On January 7, 2012, 43-year-old Sherry Arnold left her house in Montana for an early morning run…and never came home. Two months of searching, hunting, and investigating later, the whole story emerged: Briefly, two men (she didn’t know), high on some illegal substance, abducted her just a mile from her home, then killed her and dumped her body in a shallow grave. [More lengthy story is available here.]
This story tore through the US running community last winter, as we all grieved with Sherry’s husband, children, students, friends, family, and community. We grieved for her, and for them, and also because we’d never run quite as freely on the road alone, with only the sunrise, and the sound of our own footfalls.
I followed this story through Sherry’s cousin, Beth, the blogger behind Shut Up And Run (SUAR). SUAR’s usual content is hilarious and relatable, but things got serious last winter as she shared Sherry’s story, and her own journey through grief, and began discussions of how we solo runners can stay safe(r). Ultimately, SUAR organized a Virtual Run For Sherry of Feb. 11, 2012, and over 30,000 people around the world participated. KMN and I were visiting Singapore at the time, and I wrote about our run here. If you’re too lazy to click over, here’s a short excerpt of what I wrote then:
“I was running to grieve. I was mourning the loss of Sherry’s life, as well as the innocence, security, and comfort that were lost in her attack.
I was running because I believe that a run should be a refuge, a lesson, an escape, and a passion – but never a burden, a fear, or a prison.
I was running to feel powerful. Baseless and random violence leaves a feeling of helplessness in its wake. Moving forward (literally and figuratively), under the power of my own body, was a small step toward regaining a feeling of control.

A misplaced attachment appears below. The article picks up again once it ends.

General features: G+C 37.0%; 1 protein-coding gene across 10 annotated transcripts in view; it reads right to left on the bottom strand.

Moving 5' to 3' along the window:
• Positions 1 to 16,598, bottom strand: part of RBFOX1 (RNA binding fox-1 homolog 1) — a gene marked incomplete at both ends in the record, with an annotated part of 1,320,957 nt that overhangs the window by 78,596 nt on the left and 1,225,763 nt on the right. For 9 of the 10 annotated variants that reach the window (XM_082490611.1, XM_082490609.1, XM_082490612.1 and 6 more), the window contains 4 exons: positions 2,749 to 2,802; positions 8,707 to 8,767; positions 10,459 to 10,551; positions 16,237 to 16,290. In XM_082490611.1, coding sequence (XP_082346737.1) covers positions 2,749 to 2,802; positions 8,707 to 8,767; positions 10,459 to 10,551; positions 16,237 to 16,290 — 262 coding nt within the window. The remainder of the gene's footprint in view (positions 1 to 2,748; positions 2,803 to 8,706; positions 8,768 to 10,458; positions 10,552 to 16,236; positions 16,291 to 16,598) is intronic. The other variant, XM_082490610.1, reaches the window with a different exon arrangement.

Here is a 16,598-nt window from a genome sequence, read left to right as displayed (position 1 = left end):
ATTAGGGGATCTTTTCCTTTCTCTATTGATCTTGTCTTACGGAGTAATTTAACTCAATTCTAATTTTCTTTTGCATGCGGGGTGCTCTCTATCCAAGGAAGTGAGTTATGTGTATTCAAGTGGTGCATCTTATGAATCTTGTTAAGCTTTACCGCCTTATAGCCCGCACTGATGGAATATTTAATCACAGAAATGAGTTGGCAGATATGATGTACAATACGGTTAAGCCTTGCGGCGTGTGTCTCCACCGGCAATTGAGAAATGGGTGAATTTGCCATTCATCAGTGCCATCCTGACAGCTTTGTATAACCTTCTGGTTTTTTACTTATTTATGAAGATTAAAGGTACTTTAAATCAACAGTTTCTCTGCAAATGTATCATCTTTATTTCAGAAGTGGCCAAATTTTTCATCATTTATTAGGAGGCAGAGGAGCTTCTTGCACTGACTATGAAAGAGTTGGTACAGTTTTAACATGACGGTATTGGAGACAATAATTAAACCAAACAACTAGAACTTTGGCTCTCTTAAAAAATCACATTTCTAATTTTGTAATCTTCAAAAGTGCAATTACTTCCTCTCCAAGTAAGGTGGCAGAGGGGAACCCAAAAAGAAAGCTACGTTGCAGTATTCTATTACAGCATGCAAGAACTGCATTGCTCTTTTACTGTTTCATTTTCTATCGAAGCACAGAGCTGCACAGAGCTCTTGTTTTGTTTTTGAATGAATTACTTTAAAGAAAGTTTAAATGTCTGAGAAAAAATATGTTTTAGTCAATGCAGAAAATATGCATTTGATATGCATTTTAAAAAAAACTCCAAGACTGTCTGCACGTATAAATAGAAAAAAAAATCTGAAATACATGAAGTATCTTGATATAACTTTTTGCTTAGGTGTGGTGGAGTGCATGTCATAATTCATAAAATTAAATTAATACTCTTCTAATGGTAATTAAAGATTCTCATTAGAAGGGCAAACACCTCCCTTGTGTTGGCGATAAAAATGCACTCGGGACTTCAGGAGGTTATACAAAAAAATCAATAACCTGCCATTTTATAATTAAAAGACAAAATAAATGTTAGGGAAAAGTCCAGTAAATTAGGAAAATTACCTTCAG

I was running because I train outside, by myself, in the dark, at 6 AM and 8 PM.
I was running to feel strong, and to send that strength to Sherry’s friends, co-workers, students, running club, family, husband, and children.”
The Second Annual Virtual Run for Sherry will take place on Saturday, Feb. 9. SUAR wrote about it here. The goals are two-fold:
1. To honor Sherry, and others who have been similarly attacked, by getting as much good mojo (love, kindness, friendship, energy) going in their memory as we possibly can.
2. To celebrate our promise to run safely, but not fearfully.
Participating in this virtual event is very, very easy:
1. Organize with some friends, family, or running club members to meet somewhere on Saturday (or, heck, even Sunday if Saturday doesn’t work).
2. Print out a bib (donated by Races 2 Remember) for yourselves here. If rain/snow threaten and you want to make the bib sturdier, “laminate” it with clear packing tape.
3. GO (walk, run, hike, rollerblade, windsurf, whatever).
While I’m fortunate now to live in the (relatively) safe haven of Singapore, where I can walk almost anywhere, at pretty much any time of day, without even my husband worrying about me – this is a privilege most people don’t enjoy. Singaporeans, Sherry’s story may feel disconnected and distant, something that involves those crazy Americans. I truly have no idea how to help you relate. But please, please, please – be thankful for the safety of your country. The freedom to walk around, secure in your safety, is incredibly liberating.
So we’ll be doing our Virtual Run for Sherry on Saturday morning (Feb. 9) at 7:30 at MacRitchie Reservoir. We’ll be starting from the Mushroom Cafe and doing one loop of the reservoir (10-11 km). I know it’s a bit last minute, but if you live and run in Singapore, you are welcome to come join us. Just look for the tall ang moh girl with the race bib on (she looks just like the one you see plastered all over this blog). This will be super casual, un-timed, un-supported, friendly run. If 10 km is too far for you, come anyway and we’ll do two shorter loops, back through the start point. Hope to see you there!
And to everyone else who’ll be running for Sherry: Stay Warm, Be Safe, and Keep Running!